“There were some dark days with it, we just had to lean on each other,” a tearful Walker said.
“I’m so lucky to have that loving partner and baby. It’s tough, it doesn’t reflect me as a person, what I do on the field.
“I just want to be the best person I can be. The best father, the best partner. The hatred [from fans] is there.
“I was relieved, I was happy. It was such a big moment on that day, for that to come the right way was a good feeling for us. We’re just moving on.”
Ivkovic said her support of Walker was unwavering.
“There was never an issue,” Ivkovic said.
“It’s one of those things, of course you are going to support your partner. He is such a good person. That has been the hardest thing for me to watch as a partner, not even in this whole situation but over the years, (people) paint him as a bad person. He’s always stayed so quiet about all the good things that he does.”
In Ivkovic’s second version of events – which matched that of Walker’s and was accepted as true by the magistrate – he put her hand on her shoulder and tried to turn her around.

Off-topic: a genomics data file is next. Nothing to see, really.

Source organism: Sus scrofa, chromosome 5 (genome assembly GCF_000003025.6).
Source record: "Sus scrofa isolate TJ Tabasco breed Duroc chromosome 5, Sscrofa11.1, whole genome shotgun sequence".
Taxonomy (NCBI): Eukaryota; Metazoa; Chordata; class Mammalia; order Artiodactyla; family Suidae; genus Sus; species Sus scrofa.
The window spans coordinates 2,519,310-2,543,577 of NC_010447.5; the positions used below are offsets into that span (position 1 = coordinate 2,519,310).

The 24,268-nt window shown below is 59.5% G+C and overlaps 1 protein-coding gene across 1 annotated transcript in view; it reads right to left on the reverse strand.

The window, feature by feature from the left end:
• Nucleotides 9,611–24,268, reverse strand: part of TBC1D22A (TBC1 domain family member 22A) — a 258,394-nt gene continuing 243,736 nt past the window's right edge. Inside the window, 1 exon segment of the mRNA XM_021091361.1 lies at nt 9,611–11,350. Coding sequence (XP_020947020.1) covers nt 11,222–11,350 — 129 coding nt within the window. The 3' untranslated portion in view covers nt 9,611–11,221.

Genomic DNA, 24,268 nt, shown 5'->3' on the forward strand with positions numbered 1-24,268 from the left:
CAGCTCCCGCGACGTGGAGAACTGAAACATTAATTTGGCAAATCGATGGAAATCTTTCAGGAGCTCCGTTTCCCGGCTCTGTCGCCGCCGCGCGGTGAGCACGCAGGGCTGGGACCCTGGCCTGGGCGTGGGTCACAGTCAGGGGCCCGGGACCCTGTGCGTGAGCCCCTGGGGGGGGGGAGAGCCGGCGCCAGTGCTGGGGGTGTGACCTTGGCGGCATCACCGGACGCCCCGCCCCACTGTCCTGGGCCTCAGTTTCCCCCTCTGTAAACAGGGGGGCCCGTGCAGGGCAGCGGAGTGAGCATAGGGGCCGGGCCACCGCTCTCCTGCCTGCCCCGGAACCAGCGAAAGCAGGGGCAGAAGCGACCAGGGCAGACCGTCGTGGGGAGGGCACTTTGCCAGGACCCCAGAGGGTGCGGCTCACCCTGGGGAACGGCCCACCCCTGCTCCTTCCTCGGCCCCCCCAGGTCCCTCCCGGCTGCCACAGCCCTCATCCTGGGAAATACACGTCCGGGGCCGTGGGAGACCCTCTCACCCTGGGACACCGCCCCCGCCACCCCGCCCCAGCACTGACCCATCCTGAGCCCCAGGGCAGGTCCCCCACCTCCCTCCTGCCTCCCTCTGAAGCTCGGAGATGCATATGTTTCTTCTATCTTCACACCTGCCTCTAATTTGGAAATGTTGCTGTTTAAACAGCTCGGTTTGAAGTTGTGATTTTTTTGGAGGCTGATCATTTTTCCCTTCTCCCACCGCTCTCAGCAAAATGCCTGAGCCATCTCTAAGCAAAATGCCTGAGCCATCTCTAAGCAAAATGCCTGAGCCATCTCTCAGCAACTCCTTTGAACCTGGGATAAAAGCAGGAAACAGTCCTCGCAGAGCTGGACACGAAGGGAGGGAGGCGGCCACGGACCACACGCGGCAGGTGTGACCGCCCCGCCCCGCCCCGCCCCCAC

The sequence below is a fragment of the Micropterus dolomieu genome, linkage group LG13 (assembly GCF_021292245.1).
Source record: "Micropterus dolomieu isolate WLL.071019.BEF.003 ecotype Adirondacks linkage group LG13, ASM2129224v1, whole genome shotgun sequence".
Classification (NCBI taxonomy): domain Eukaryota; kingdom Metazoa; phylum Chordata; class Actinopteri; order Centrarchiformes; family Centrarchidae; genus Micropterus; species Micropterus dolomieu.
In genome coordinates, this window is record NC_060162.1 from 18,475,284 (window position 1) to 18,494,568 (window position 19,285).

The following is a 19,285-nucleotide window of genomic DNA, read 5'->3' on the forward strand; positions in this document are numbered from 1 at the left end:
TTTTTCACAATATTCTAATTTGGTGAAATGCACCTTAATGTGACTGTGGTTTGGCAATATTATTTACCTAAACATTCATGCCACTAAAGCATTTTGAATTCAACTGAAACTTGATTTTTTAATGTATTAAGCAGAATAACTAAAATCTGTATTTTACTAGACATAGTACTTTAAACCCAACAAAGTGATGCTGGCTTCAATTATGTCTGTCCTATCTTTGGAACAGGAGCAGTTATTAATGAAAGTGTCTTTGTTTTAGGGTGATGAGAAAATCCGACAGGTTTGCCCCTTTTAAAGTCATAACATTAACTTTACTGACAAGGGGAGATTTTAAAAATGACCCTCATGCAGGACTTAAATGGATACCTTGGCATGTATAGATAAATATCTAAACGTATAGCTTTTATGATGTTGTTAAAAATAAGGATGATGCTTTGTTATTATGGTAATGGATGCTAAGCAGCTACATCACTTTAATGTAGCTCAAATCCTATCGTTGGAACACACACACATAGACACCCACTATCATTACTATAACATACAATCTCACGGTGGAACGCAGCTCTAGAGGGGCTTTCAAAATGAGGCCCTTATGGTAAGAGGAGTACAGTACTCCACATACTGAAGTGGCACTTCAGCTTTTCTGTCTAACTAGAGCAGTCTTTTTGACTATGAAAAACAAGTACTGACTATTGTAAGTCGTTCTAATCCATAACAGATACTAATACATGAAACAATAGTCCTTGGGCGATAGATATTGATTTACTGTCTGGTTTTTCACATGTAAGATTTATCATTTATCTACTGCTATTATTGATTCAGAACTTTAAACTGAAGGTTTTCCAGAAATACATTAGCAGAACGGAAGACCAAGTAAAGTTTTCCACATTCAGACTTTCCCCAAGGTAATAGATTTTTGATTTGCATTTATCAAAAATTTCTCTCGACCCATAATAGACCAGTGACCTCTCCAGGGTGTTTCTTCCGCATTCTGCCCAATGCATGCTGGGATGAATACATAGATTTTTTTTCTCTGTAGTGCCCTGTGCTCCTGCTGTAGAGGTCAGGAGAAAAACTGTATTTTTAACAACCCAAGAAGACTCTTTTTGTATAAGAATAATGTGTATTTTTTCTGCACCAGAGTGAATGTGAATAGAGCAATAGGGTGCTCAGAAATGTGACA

He’s got a thick skin. It’s more about our personal state. We’re safe, we’re happy, we support each other, we love each other.
“It’s one of those things where you want to jump up and down and explain everything but you also can’t please everyone,” she said.
“The people around us know us, they know everything. I’m happy with that, we’re content with that. I don’t feel the need to defend myself, you can’t always make everyone happy.”
Ivkovic said Walker was always an easy target for abuse from rival football fans.
“In footy it’s nothing new,” she said.
“You can go to an away game at any point and get booed and get abused hurled at you.
“He’s got a thick skin. It’s more about our personal state. We’re safe, we’re happy, we support each other, we love each other.
“We’re just happy to move on.”
Adrian Proszenko is the Chief Rugby League Reporter for the Sydney Morning Herald.